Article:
B. Let us remember that Philemon's character is a mandate for practical Christianity in our lives! We must live faith-in-action! How practical is your faith? Do others view you as a "practicing" Christian? 

"I know nothing of that man's creed," said a person of a religious tradesman with whom he dealt, "because I never asked him what he believed; but a more honorable, punctual, generous tradesman, I never met in my life. I would just as soon take his word for $1,000 as another man's for $1.00. Whatever he promises he performs, to the time also." 

Conclusion :

I. From the Asia Minor province comes a man of powerful character ­ Philemon, one who created a character that magnified God comforted brethren. Philemon shows us that our influence should be dramatic. Philemon's life demonstrated a loving cheerful servitude to his heavenly Father. His character was superb furnished a haven for tired, distraught brethren. No better words could describe him more than Philip 2:2-5.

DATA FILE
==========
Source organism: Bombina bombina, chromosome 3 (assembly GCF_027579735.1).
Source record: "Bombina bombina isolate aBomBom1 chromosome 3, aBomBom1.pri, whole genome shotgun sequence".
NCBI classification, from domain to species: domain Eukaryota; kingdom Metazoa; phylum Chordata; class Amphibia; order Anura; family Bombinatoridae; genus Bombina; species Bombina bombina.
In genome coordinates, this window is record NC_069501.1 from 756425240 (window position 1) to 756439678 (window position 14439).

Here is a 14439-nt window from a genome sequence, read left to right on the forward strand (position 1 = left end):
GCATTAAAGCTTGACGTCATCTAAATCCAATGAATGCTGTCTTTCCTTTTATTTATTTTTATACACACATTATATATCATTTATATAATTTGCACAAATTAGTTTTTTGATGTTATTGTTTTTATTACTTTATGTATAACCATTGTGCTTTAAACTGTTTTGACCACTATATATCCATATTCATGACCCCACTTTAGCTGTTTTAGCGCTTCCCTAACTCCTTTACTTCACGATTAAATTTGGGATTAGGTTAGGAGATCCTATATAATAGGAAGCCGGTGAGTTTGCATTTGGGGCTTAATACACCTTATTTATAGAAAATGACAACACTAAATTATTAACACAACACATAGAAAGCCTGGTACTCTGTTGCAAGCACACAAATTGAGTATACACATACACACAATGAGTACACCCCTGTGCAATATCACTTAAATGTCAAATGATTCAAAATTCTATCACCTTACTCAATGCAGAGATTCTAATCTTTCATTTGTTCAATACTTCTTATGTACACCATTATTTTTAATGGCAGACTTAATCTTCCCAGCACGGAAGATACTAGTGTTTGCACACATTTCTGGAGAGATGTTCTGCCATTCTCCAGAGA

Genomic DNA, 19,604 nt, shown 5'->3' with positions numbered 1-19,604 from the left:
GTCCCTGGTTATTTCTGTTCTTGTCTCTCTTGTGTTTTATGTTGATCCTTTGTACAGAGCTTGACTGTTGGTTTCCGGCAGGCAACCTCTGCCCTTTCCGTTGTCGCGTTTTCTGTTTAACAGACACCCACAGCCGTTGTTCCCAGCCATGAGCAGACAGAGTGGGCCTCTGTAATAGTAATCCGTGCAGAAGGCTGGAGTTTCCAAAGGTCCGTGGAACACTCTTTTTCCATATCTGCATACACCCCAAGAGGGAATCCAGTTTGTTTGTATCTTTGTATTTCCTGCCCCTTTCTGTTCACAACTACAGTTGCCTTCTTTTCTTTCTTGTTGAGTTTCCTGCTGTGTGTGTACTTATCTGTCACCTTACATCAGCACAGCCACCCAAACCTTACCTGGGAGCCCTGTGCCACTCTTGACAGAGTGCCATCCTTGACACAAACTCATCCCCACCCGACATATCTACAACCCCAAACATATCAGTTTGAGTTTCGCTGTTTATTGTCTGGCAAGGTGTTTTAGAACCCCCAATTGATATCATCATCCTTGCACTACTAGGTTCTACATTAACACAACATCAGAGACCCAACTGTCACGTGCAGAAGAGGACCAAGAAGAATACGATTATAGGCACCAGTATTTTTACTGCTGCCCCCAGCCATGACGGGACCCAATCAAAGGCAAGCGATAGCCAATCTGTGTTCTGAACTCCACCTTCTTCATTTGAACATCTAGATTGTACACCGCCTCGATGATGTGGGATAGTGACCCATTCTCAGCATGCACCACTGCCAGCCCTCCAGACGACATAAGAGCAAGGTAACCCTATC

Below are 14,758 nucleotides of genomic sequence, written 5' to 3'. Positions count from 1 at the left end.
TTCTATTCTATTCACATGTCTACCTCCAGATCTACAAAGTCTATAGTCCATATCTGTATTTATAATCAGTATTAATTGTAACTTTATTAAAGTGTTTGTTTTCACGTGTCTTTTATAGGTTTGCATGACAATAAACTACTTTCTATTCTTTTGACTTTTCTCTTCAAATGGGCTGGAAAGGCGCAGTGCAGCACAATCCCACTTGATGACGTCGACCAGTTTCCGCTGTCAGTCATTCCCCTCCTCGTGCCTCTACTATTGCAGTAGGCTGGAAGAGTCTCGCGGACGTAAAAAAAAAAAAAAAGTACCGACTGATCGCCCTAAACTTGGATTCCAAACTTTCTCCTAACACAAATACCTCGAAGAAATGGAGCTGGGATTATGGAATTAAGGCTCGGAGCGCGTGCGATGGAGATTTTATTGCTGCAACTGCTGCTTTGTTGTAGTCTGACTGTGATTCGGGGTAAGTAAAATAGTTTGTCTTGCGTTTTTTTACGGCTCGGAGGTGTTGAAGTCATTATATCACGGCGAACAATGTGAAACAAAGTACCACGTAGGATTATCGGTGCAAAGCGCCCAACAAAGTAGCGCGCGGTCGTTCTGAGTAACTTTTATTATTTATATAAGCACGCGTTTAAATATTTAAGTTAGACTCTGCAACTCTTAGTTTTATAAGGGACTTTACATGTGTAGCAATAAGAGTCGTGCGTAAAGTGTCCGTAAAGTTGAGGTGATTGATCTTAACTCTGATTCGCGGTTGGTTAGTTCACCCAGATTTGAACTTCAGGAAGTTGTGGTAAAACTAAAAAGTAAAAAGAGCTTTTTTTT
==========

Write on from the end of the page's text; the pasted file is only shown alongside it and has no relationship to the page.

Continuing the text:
II. "Philemon" lit. "friendly, or affectionate." All saints have the privilege, no rather the duty, to become a modern "Philemon." It is a challenging thought must be accepted. 

III. Character is not a massive unit; it is rather a fabric. It is an artificial whole made up of the interplay of 10,000 threads. Every faculty is a spinner, spinning of a different color; character is made up by the weaving together of all these innumerable threads of daily life. Its strength is not merely in the strength some simple unit, but in the strength of numerous units. (Beecher). We must weave our characters with multiple elements. All we do, say, think, resolve go into the development of our character. At death the character is woven no more is removed from the loom held for all to see (Is 38:12). Look at the fabric of your character ­ what flaws need to be corrected so your character will be perfectly created by the gospel?

Copyright 1998 by John L. Kachelman, Jr. may be reproducted for non-commercial purposes at no cost to others.